THE Commission on Human Rights (CHR) on Friday said it would investigate the February 28 raid at the Cebu Provincial Detention and Rehabilitation Center where inmates were stripped naked, a practice condemned by a number of lawmakers.
Spokeswoman Jacqueline de Guia said CHR Commissioner Gwendolyn Pimentel-Gana had given instructions to the CHR Central Visayas regional director Alvin Odron to conduct an investigation into the incident, which involved the Philippine Drug Enforcement Agency (PDEA).
She cited the United Nations Minimum Rules for the Treatment of Prisoners, which state that “intrusive searches, including strip and body cavity searches, should be undertaken only if absolutely necessary.”
The probe will seek to determine who is behind the stripping of inmates, and come up with recommendations to prevent such incidents from happening again, de Guia said.
“We seek guidance from PDEA as a part of the process of our investigation so that our inspection of the incident will not just be one-sided,” she said.
PDEA Central Visayas Director Yogi Filemon Ruiz admitted it was him who ordered the inmates stripped naked, insisting it was his call as ground commander of the raid.
Ruiz said he had explained the incident to the CHR regional director. “In fact, they understand why I had to do it,” he told The Manila Times.
“This is for the mutual safety of the inmates and the officers inside the facility considering that we received intelligence information that some of the prisoners were armed,” Ruiz explained.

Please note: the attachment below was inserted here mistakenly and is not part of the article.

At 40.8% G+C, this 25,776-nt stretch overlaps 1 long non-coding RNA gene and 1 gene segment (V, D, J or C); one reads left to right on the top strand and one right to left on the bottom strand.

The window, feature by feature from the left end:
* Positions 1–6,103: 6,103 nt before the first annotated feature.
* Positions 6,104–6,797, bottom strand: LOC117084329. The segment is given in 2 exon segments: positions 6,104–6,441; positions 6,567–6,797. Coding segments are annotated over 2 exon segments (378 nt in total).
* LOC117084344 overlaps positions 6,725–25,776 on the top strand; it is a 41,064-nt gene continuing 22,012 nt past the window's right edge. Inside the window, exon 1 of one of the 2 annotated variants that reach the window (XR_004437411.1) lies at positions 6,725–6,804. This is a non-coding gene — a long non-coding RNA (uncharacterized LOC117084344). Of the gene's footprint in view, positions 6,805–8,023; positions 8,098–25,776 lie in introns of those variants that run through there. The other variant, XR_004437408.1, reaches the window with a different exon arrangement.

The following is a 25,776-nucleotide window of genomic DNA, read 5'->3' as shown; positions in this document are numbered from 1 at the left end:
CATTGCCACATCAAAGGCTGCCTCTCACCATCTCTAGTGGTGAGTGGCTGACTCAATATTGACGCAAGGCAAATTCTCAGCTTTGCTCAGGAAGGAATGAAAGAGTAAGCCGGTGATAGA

“We actually found 60 knives and we were alarmed over that because, what if one of them had a mental problem?” he added.
Ruiz said he would take full responsibility for the incident.
During the dawn raid, PDEA and police anti-narcotics agents seized 80 cellular phones, 19 medium sachets of shabu, one laptop, two DVD recorders, 60 deadly weapons and cash amounting P91,000 from the detainees.
The money was turned over to the Cebu governor’s office, which requested the raid, while the cellular phones and shabu were given to forensics experts and the police crime laboratory, respectively, the agency said.
‘Like Nazi Germany’
The stripping of the inmates caused uproar on social media, and one lawmaker compared it with the Holocaust of the Jews in Nazi Germany.
“Such indignity made on those prisoners shows how low our law enforcement authorities can go. We denounce such Hitlerian action just to proceed with an already tainted war on drugs,” Rep. Carlos Zarate of Bayan Muna party-list said in a text message.
Rep. Antonio Tinio of Alliance of Concerned Teachers party-list said: “The public display of hundreds of naked inmates, forced to strip naked and paraded before the cameras during a drug raid in the Cebu Provincial Jail, is yet another blatant violation of human rights perpetrated by law enforcers in the course of the Duterte regime’s so-called war on drugs.”
“The raid could have been conducted and its objectives achieved without resorting to the public humiliation of the prisoners. It is a cruel and degrading punishment, for which those responsible should be held accountable,” Tinio added.
Ifugao Rep. Teodoro Baguilat asked: “Is it really the policy now to treat criminals as less than human?”
New York-based Human Rights Watch, which released a scathing report on human rights violations under the Duterte administration on Thursday, said the Cebu jail raid ignored international practices.
“International standards prohibit prison searches that are used to harass, intimidate or unnecessarily intrude upon a prisoner’s privacy. Strip searches and other intrusive searches should be used if absolutely necessary. Intrusive searches have to be conducted in private and by trained staff,” it said in a statement Friday.
“The facts as reported do not suggest that strip searching all of the prisoners was absolutely necessary. The conduct of these searches – out in the open and permitting photographs to be taken – was inhuman and degrading and violated the prisoners’ rights to privacy. There should be an outside investigation undertaken and the prison officials responsible should be appropriately disciplined,” it added.
WITH A REPORT FROM JING VILLAMENTE AND LLANESCA T. PANTI